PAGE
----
In a case like this, once leadership is in place, our role as the sending church is greatly reduced; we expect Reconciliation Baptist Church (RBC) to start running their own affairs independent of us. For the first year (2018), we will continue visiting them, but just to fellowship and give counsel when necessary.
History with Bill
In August 2013, I was in Lusaka, Zambia, to attend the annual family conference at Kabwata Baptist Church (KBC). Bill Issa had been directed to this same conference by a friend in the USA, hoping he would receive greater exposure to reformed teaching. Although we had never met, we shared a room in Lusaka at the church guest house. This was intentionally arranged by the conference organizers so that Bill could bombard me with Bible questions with which he was struggling. We gelled very well throughout the conference period and afterwards.
When Bill went back to Uganda, he requested oversight from the elders of KBC as he worked to start a church in Kampala. Kabwata’s elders felt it was better if oversight came from the neighboring country of Kenya rather than faraway Zambia, so they directed him to us. Though we did not know Bill well, we accepted the risk and offered to work with him very closely. Bill became a member of our church and, after one year, was commissioned in 2014 to be our missionary to Kampala. He labored well with us and HeartCry, our financial partner in this work. The Lord blessed his work, and the church was constituted in November 2017. They are now free to run their own affairs, and we stand ready to help if needed.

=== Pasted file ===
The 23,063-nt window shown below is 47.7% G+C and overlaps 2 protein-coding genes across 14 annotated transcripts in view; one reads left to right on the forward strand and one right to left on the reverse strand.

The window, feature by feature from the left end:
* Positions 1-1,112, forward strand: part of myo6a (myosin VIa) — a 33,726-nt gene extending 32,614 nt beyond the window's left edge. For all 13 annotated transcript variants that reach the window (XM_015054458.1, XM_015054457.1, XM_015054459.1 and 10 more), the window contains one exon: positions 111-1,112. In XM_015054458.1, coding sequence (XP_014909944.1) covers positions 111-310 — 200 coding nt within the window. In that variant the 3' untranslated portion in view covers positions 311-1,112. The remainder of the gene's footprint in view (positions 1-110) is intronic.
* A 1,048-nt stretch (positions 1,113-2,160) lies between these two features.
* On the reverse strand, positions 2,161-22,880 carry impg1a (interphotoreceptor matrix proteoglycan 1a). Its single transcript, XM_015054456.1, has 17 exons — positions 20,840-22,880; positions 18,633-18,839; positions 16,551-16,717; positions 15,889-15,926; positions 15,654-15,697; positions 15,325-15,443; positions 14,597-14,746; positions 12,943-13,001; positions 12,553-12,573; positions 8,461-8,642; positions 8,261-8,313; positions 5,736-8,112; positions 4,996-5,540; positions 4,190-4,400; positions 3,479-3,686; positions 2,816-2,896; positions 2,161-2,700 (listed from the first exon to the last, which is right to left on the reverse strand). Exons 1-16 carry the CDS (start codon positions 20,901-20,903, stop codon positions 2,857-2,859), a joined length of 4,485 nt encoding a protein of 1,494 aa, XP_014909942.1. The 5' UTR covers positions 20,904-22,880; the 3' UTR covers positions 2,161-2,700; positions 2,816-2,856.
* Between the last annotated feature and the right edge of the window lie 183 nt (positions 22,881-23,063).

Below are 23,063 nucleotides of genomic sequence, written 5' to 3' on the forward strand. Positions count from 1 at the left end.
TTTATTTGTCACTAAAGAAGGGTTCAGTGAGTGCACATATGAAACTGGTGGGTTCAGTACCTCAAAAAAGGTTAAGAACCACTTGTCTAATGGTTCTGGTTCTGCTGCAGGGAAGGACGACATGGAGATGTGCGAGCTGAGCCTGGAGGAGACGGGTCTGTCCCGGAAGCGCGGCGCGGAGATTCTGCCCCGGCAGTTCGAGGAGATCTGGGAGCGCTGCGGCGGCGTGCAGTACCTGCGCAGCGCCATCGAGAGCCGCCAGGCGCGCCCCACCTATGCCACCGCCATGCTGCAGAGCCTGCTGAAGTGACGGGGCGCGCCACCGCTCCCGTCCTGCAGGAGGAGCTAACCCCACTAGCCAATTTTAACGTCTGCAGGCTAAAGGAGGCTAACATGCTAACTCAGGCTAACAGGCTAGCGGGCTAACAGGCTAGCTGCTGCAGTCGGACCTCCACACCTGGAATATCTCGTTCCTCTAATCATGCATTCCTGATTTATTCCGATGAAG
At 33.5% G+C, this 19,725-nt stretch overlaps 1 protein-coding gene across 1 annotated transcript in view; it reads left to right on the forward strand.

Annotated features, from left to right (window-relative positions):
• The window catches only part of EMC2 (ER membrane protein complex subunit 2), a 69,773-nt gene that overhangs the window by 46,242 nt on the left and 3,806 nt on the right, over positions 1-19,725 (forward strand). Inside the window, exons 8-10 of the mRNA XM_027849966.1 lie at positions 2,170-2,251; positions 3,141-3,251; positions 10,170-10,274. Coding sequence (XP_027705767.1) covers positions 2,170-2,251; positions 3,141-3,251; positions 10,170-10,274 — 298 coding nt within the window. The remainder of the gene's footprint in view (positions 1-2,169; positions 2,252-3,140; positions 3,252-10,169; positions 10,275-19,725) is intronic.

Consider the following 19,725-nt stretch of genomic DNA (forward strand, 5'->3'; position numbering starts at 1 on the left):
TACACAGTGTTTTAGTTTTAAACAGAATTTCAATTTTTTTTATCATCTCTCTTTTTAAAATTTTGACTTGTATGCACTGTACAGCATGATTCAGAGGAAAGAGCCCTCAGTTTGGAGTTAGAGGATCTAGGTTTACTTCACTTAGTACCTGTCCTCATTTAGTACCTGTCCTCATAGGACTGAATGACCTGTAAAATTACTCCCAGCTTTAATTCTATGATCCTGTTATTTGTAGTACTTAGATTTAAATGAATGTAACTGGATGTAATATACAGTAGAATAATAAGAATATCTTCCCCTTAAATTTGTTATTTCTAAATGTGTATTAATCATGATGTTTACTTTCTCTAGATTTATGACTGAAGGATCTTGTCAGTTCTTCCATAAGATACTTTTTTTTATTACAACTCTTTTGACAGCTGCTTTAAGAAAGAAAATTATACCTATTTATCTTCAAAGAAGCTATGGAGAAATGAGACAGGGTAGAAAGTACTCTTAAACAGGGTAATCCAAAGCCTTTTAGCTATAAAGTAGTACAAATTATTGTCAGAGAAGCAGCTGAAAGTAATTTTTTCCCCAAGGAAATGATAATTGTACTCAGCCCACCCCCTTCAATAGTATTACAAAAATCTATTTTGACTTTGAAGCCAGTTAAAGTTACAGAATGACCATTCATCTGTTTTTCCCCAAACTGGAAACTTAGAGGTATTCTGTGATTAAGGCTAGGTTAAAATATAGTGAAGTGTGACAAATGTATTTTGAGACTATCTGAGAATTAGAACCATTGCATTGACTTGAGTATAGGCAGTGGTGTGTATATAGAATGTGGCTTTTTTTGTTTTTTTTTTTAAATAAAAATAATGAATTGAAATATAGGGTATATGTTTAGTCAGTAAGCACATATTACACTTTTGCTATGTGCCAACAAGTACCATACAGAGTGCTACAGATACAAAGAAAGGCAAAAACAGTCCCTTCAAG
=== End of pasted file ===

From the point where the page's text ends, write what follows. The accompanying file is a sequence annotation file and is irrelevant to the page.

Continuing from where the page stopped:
A Careful Constitution Process
There were several steps involved in the actual constitution process.
In August 2017, Pastor Paul Odera (another Kenyan HeartCry missionary) and Deacon Osborn visited Kampala to teach on the characteristics of a biblical church, the qualifications of church membership, the ordinances of the church (Lord’s table and baptism), and the fellowship and financial support of the church. Bill also helped with these teachings.
In September 2017, my co-elder Ken and I were scheduled to visit RBC and teach on the subject of elders and deacons—the need for them, the importance of a plurality, and their qualification and duties. Then the plan was to interview those who had applied for church membership. This visit did not take place according to schedule, due to the volatile political situation in Kenya. Instead, this was covered the day before constituting.
On Saturday, November 25, 2017, we held the teachings on elders and deacons from morning to evening, also reviewing the teaching from August. Then, with Bill, we interviewed those who had applied for membership. The twelve qualifying members voted to recognize David as elder, and for Bill to transition from being GBC-Kisumu’s missionary-pastor to RBC’s pastor. Then they also confirmed the three deacons.
On Sunday, November 26, 2017, we held a special morning service with over thirty guests. The church was officially constituted as the twelve qualifying members covenanted together. Pastor Bill and elder David were set apart, prayed for, and given a charge. I then preached from Colossians 1:28-29, exhorting the leaders and the church to uphold Christ and Christ alone. This was followed by a sumptuous meal and the cutting of a celebratory cake. Wow! What a blessed day it was!